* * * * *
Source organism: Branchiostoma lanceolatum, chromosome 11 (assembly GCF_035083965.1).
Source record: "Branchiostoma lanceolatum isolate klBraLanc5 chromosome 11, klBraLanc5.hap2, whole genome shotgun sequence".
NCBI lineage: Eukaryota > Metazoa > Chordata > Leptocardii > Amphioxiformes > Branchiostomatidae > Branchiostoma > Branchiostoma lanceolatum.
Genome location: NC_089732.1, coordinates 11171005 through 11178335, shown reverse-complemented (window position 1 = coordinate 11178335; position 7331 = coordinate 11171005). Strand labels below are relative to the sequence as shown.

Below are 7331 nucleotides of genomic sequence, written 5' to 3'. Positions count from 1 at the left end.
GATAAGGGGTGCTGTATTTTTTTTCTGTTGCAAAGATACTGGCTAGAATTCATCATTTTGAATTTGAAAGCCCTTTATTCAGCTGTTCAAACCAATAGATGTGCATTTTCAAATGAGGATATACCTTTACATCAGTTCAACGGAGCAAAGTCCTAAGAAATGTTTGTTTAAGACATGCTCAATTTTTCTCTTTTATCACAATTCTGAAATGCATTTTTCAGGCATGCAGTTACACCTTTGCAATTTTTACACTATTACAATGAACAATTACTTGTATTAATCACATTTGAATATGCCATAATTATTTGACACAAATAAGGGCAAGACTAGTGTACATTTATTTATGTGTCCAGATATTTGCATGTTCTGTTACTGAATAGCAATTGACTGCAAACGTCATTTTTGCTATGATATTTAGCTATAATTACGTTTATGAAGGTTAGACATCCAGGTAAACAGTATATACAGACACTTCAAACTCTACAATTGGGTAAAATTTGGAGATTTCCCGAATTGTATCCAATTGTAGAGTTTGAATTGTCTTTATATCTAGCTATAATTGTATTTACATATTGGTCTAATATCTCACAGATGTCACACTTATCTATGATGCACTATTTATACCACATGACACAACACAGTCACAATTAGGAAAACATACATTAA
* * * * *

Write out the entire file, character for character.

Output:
Source organism: Branchiostoma lanceolatum, chromosome 11 (assembly GCF_035083965.1).
Source record: "Branchiostoma lanceolatum isolate klBraLanc5 chromosome 11, klBraLanc5.hap2, whole genome shotgun sequence".
NCBI lineage: Eukaryota > Metazoa > Chordata > Leptocardii > Amphioxiformes > Branchiostomatidae > Branchiostoma > Branchiostoma lanceolatum.
Genome location: NC_089732.1, coordinates 11171005 through 11178335, shown reverse-complemented (window position 1 = coordinate 11178335; position 7331 = coordinate 11171005). Strand labels below are relative to the sequence as shown.

Below are 7331 nucleotides of genomic sequence, written 5' to 3'. Positions count from 1 at the left end.
GATAAGGGGTGCTGTATTTTTTTTCTGTTGCAAAGATACTGGCTAGAATTCATCATTTTGAATTTGAAAGCCCTTTATTCAGCTGTTCAAACCAATAGATGTGCATTTTCAAATGAGGATATACCTTTACATCAGTTCAACGGAGCAAAGTCCTAAGAAATGTTTGTTTAAGACATGCTCAATTTTTCTCTTTTATCACAATTCTGAAATGCATTTTTCAGGCATGCAGTTACACCTTTGCAATTTTTACACTATTACAATGAACAATTACTTGTATTAATCACATTTGAATATGCCATAATTATTTGACACAAATAAGGGCAAGACTAGTGTACATTTATTTATGTGTCCAGATATTTGCATGTTCTGTTACTGAATAGCAATTGACTGCAAACGTCATTTTTGCTATGATATTTAGCTATAATTACGTTTATGAAGGTTAGACATCCAGGTAAACAGTATATACAGACACTTCAAACTCTACAATTGGGTAAAATTTGGAGATTTCCCGAATTGTATCCAATTGTAGAGTTTGAATTGTCTTTATATCTAGCTATAATTGTATTTACATATTGGTCTAATATCTCACAGATGTCACACTTATCTATGATGCACTATTTATACCACATGACACAACACAGTCACAATTAGGAAAACATACATTAA